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Re: Persisting attribution in Site Catalyst

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  • Craig
    Just because there are ways to stack a variety of values into an eVar, doesn t mean that it makes good sense. Part of the craftsmanship that goes into an
    Message 1 of 6 , Feb 22, 2013
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      Just because there are ways to stack a variety of values into an eVar, doesn't mean that it makes good sense. Part of the craftsmanship that goes into an analytics implementation is knowing what to leave out. I once inherited an implementation where an eVar was being stuffed with everything that moved on the site, and the reports were so fragmented that nobody could even look at them.

      Start by thinking about the report you would want to see, one that would help you make clearly state something about website behavior, or one that would help you make an obvious change to your website. Then determine how to protect the variable from extraneous information once it gets the data you need.

      best regards,
      Craig
    • dwhaltaboy
      Thanks Craig (and everyone else as well)! Your point touches on what I think is our biggest implementation challenge: focusing on what s actually important in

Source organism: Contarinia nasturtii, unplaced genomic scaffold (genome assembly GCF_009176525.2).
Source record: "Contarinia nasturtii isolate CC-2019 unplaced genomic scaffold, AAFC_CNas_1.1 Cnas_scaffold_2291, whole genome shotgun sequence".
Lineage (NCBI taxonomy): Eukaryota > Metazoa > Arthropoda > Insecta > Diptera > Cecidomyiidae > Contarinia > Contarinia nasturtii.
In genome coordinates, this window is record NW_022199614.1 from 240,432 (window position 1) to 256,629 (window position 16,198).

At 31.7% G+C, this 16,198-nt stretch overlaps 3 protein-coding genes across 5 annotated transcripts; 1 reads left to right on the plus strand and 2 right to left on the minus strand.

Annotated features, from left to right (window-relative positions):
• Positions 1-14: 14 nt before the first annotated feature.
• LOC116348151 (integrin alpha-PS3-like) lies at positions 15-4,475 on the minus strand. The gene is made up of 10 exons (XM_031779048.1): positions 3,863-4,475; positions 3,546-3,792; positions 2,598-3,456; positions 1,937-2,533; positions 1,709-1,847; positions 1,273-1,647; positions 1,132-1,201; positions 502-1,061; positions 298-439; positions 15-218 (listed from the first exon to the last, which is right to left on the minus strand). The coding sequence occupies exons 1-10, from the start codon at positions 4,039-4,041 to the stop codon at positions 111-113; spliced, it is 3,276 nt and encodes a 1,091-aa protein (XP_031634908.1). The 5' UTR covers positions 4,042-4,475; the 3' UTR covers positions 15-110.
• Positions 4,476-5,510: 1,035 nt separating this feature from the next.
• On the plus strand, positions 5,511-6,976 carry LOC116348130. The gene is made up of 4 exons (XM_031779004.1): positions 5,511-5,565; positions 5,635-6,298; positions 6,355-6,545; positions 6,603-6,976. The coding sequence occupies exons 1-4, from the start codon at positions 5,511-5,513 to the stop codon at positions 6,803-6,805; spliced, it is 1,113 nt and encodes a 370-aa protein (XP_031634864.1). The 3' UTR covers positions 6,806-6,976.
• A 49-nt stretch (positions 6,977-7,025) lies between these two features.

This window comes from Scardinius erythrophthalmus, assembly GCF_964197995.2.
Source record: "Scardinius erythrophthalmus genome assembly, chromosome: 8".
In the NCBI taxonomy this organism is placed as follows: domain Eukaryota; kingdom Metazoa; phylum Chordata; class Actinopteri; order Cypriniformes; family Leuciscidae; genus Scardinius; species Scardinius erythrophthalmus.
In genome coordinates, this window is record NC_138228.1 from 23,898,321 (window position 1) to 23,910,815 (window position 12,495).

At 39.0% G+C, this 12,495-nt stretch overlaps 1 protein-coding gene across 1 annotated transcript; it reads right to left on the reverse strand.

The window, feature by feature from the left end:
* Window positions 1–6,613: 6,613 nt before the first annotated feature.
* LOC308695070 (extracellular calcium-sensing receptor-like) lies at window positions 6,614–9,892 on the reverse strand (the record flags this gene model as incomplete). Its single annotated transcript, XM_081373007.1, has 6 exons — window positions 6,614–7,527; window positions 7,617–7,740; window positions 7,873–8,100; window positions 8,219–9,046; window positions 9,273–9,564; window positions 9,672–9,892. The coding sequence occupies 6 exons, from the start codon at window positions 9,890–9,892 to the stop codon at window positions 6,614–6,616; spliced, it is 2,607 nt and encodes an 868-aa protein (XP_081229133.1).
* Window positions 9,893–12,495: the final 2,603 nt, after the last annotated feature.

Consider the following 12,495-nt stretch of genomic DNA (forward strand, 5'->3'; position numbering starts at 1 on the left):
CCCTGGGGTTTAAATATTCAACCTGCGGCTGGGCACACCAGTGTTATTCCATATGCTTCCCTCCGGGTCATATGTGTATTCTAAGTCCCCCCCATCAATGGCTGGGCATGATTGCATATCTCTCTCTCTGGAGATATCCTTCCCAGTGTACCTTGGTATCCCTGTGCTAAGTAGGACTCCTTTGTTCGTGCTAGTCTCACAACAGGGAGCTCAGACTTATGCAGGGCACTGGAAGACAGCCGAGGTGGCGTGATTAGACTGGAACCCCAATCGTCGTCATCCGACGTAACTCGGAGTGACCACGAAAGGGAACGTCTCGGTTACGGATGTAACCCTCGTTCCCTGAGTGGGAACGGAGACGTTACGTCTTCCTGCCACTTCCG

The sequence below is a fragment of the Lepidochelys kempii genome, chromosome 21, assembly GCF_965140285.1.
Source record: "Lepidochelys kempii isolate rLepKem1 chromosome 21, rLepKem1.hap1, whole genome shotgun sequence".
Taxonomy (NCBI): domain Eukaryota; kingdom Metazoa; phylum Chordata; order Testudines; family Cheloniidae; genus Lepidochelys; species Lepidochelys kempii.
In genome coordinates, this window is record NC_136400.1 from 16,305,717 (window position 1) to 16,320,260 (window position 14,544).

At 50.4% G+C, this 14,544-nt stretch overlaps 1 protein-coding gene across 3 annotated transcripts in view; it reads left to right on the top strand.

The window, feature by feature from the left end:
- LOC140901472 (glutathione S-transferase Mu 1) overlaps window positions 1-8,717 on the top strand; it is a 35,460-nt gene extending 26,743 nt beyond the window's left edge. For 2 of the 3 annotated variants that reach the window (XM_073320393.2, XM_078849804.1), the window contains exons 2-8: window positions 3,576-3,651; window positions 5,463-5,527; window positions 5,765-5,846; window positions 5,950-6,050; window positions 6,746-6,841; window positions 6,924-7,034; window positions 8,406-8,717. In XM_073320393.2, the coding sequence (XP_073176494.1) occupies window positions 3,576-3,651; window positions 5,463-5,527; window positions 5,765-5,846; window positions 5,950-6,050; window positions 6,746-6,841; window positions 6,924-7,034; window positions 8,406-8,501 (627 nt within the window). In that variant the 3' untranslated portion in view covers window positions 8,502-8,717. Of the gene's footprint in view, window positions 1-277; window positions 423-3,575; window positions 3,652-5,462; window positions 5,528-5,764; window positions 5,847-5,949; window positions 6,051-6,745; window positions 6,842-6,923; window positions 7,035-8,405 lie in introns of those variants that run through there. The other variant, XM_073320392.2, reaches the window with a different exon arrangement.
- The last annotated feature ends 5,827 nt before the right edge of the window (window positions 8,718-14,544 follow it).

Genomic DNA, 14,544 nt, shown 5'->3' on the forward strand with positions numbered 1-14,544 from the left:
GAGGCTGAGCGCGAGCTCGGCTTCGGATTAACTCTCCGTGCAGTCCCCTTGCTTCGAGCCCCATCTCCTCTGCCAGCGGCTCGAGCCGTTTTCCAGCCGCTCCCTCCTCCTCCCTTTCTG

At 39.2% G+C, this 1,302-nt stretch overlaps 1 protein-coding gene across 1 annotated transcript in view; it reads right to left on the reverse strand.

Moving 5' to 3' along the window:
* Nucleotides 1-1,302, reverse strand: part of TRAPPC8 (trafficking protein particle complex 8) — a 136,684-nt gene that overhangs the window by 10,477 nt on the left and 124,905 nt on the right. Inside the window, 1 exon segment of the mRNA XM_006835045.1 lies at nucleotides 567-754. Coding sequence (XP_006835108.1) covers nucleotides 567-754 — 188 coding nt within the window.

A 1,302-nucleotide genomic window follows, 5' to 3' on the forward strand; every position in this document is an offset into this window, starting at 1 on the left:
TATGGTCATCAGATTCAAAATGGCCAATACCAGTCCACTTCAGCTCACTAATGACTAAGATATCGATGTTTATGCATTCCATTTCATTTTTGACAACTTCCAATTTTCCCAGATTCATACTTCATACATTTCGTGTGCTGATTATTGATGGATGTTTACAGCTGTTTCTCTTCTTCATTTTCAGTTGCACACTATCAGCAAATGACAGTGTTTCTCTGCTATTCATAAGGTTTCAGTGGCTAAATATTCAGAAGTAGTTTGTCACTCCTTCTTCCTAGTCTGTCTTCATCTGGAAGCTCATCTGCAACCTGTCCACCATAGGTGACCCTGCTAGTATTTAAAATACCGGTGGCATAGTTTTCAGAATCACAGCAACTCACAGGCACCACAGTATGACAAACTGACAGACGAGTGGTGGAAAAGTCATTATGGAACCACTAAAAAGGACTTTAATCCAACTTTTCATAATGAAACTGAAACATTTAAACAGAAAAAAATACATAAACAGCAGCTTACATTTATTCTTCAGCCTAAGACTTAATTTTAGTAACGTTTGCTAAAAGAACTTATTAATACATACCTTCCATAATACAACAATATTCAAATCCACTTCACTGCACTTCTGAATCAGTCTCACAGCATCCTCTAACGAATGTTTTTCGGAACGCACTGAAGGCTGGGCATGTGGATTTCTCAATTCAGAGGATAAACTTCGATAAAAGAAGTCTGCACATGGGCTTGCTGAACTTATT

Message 2 of 6 , Feb 22, 2013
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        Thanks Craig (and everyone else as well)! Your point touches on what I think is our biggest implementation challenge: focusing on what's actually important in decision-making for our business, and not cluttering reporting, time and resources with the unnecessary.

        Lots of great ideas, I'll definitely be digging into these options. Thanks again!

        David

        --- In webanalytics@yahoogroups.com, "Craig" <craigdscribner@...> wrote:
        >
        > Just because there are ways to stack a variety of values into an eVar, doesn't mean that it makes good sense. Part of the craftsmanship that goes into an analytics implementation is knowing what to leave out. I once inherited an implementation where an eVar was being stuffed with everything that moved on the site, and the reports were so fragmented that nobody could even look at them.
        >
        > Start by thinking about the report you would want to see, one that would help you make clearly state something about website behavior, or one that would help you make an obvious change to your website. Then determine how to protect the variable from extraneous information once it gets the data you need.
        >
        > best regards,
        > Craig
        >
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